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At Foro Global para la Vida y la Justicia Ambiental y Social

December 6, 2010

Hello everyone!  We are writing from a little internet cafe around the corner from where we are staying, with la Via Campesina at one of the alternative forums that have been organized as a response to the international climate negotiations  in Cancun, Mexico at the COP (Conference of the Parties) 16 .  La Via Campesina is an international organization of peasant farmers (campesinos y campesinas) organized around food sovereignty and the campesino way of agriculture (organic, sustainable, small-scale peasant agriculture). 

The camp that we are staying at is a large, urban tent city (similar to the tent cities organized at the United States Social Forum in Detroit this past summer, but bigger and better!) set up within a sports complex here in Cancun.  We guesstimate that there are about 1,000-2,000 people staying here right now, with possibly more on the way since it is still early in the week.  Spanish is the “lingua franca” here, and for speeches that are presented, there are translators available for English and French speakers to understand what is being said.  Delicious food is provided for everyone, and there is a feeling of community in the camp.  Not everyone has tents, and those who don´t are sleeping on mats provided for them under a big top style tent.  Most of the people here are from Mexico and other countries in Latin America; we have encountered few other United States people outside of the group we came with.  We have met interesting people from different states in Mexico who are campesinos, activists, organizers, leaders, and youth. 

The sentiment here is largely anti-COP 16, anti-capitalist, and anti-carbon markets, specifically REDD (Reducing Emissions from Deforestation and forest Degradation), a program that is being pushed for strongly by the US and other developed countries in the negotiations at COP 16.  We´ve had personal conversations with people who have experienced the consequences of the REDD program already, and the stories they´ve shared with us demonstrate how destructive and harmful the program is to their cultures and farming practices, as well as to their local ecologies and biodiversity.  Through our conversations it has become clear that the REDD scheme is a very underhanded practice to protect the interests of developed countries who want to make a profit off of “protecting” forests in other countries with little regard for the lives and livelihoods of people who are living in harmony with the forests.  From what we´ve heard from everyone here, its apparent that the COP 16 official negotiations is not a space that will produce any real solutions to climate change.  It is obvious that the true motivations of the governments of the world who are present there is not to solve climate change but to figure out ways to extract greater profits from developing countries, and ways to continue to profit off of climate change even as people in developing countries are suffering the costs.  People here at the Via Campesina camp have rejected any hopè that something good will come from COP 16 and instead are working to build alternatives to whatever comes out of the COP 16 negotiations, as well as a global movement to support and develop those alternatives.

One of the strongest unifying forces here is support for the People´s Agreement of Climate Change and the Rights of Mother Earth which came out of the People´s Climate Conference held in Cochabamba, Bolivia in the spring.  It encompasses the values of the organizations and individuals that are present here including an acknowledgement of the rights of Mother Earth, creating the idea of “climate debt” (a debt owed by industrialized countries to non-industrialized countries), the creation of an international climate justice tribunal, respect for the voices of  indigenous peoples in the decision making process around climate change,  and a shift of the production model away from capitalism.  There was a huge sense of excitement, pride,  and celebration when a lare group of Bolivians arrived today.  One thing that we thought about was how amazing it must feel to be here today from Bolivia and to know that your country is standing behind you in these efforts, to feel proud of your homeland, and to know that so many people at this conference and around the world are looking to your country as a source of hope and leadership.  We feel a bit ashamed to say that we are from the United States when we are here, but we know that people are glad that we are here to listen and learn from them.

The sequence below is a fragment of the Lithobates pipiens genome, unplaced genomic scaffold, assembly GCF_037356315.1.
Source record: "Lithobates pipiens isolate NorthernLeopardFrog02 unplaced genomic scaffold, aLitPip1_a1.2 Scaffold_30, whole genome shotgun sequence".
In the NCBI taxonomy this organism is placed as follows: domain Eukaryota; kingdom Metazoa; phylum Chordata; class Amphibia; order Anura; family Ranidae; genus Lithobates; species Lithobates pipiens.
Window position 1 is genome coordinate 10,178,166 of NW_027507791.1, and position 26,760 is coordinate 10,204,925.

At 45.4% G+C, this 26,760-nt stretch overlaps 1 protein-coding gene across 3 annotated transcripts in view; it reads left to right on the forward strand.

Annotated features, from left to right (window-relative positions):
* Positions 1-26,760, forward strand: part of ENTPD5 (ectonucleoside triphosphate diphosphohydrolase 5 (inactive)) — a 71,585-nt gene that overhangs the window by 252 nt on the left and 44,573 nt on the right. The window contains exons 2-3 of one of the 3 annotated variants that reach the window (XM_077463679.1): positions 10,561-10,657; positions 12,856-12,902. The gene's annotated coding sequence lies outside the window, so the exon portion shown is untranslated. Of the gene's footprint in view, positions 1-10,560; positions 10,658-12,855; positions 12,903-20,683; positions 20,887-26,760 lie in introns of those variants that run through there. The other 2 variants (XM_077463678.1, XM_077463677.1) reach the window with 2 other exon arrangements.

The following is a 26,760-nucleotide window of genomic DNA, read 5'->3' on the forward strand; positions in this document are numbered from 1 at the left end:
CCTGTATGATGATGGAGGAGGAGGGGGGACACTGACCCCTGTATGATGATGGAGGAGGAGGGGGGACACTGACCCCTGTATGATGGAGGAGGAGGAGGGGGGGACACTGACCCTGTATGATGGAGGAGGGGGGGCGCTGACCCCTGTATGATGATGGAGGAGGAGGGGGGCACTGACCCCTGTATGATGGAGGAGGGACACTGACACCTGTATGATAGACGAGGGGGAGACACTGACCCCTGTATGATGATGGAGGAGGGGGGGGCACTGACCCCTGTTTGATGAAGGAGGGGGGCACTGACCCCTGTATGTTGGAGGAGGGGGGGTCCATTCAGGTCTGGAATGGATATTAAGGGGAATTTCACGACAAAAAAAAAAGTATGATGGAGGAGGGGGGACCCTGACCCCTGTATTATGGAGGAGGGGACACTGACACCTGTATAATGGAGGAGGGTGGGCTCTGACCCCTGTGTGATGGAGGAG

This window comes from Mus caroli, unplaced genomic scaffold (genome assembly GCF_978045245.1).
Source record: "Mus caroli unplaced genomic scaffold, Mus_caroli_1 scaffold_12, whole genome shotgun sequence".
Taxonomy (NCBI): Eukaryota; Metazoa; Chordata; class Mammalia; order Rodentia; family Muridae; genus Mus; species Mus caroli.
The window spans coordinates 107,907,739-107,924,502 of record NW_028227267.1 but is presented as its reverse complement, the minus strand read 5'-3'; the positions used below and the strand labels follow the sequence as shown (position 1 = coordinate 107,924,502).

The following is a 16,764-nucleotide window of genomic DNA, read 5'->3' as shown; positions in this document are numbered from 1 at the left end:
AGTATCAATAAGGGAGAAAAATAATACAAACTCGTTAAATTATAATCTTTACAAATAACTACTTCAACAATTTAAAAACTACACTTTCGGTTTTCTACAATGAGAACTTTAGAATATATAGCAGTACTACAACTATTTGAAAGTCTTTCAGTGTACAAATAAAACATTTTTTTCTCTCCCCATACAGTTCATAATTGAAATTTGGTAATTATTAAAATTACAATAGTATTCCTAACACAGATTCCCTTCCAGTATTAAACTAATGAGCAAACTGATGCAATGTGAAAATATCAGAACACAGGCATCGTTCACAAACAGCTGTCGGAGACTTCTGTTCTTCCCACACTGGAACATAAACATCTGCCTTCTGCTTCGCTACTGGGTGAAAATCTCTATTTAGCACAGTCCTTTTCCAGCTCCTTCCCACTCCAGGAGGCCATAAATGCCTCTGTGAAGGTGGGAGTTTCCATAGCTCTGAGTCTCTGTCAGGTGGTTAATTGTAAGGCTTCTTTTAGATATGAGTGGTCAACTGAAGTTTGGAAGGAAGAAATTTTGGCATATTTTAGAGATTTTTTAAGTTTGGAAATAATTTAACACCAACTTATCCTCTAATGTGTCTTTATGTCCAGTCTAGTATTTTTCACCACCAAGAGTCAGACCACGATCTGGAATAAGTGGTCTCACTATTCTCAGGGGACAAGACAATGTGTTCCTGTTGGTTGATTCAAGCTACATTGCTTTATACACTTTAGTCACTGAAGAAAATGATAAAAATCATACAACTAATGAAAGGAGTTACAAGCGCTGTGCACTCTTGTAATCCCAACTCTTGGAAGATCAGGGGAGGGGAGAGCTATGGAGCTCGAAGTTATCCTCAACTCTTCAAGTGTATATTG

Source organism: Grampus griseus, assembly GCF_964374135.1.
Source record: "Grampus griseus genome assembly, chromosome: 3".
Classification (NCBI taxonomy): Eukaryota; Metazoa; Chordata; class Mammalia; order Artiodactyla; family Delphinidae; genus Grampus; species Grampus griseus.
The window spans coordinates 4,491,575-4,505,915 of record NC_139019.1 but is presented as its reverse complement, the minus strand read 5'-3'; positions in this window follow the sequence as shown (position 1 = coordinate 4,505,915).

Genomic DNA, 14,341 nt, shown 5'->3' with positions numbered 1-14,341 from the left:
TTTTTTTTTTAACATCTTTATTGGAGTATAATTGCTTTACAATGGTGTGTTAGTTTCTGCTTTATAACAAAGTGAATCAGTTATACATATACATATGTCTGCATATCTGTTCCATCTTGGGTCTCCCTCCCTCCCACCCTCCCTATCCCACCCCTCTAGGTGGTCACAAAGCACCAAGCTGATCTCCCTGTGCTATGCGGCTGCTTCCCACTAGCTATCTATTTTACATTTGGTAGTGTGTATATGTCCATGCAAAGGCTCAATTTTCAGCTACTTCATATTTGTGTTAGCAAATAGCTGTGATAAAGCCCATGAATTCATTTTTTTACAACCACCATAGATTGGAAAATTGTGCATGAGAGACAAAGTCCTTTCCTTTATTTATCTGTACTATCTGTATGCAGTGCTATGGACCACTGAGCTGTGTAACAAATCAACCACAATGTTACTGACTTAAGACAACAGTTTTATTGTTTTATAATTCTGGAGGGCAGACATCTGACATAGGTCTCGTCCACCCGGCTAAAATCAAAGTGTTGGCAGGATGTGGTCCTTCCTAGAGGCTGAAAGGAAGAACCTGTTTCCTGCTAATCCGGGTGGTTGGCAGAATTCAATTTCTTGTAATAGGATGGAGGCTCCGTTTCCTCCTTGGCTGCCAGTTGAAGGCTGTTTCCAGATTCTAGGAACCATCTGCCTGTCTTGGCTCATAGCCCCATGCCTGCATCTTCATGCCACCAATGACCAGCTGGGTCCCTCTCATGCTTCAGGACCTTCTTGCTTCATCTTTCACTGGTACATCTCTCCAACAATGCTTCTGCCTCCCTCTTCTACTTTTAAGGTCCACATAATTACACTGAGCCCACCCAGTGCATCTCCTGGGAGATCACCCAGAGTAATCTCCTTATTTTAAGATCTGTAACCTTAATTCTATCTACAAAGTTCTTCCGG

Since being here we have observed that there is an enormous and intimidating police presence on the ground and in this entire area.  People have told us that Cancun is essentially a police state right now.   This is especially concerning because there is a HUGE march planned for la Via Campesina and other alternative forum groups for tomorrow, in protest of the COP 16.  It´s unclear what will happen at the march tomorrow, and how the police will respond to the demonstration.  We have also heard that the government is spreading rumors that the march has been canceled in an effort to quell the tides of supporters who are planning to turn out for the day.  We strongly encourage everyone from the US to turn out for the “1000 Cancuns” solidarity events happening around the world tomorrow, since it means a lot to everyone here.

One Comment leave one →
  1. Madeline Fine permalink
    December 7, 2010 7:52 pm

    I really enjoyed reading about the terrific experience you are having. Your good listening skills and excellent reporting will help those of us far away better understand the urgency of common language and common direction.

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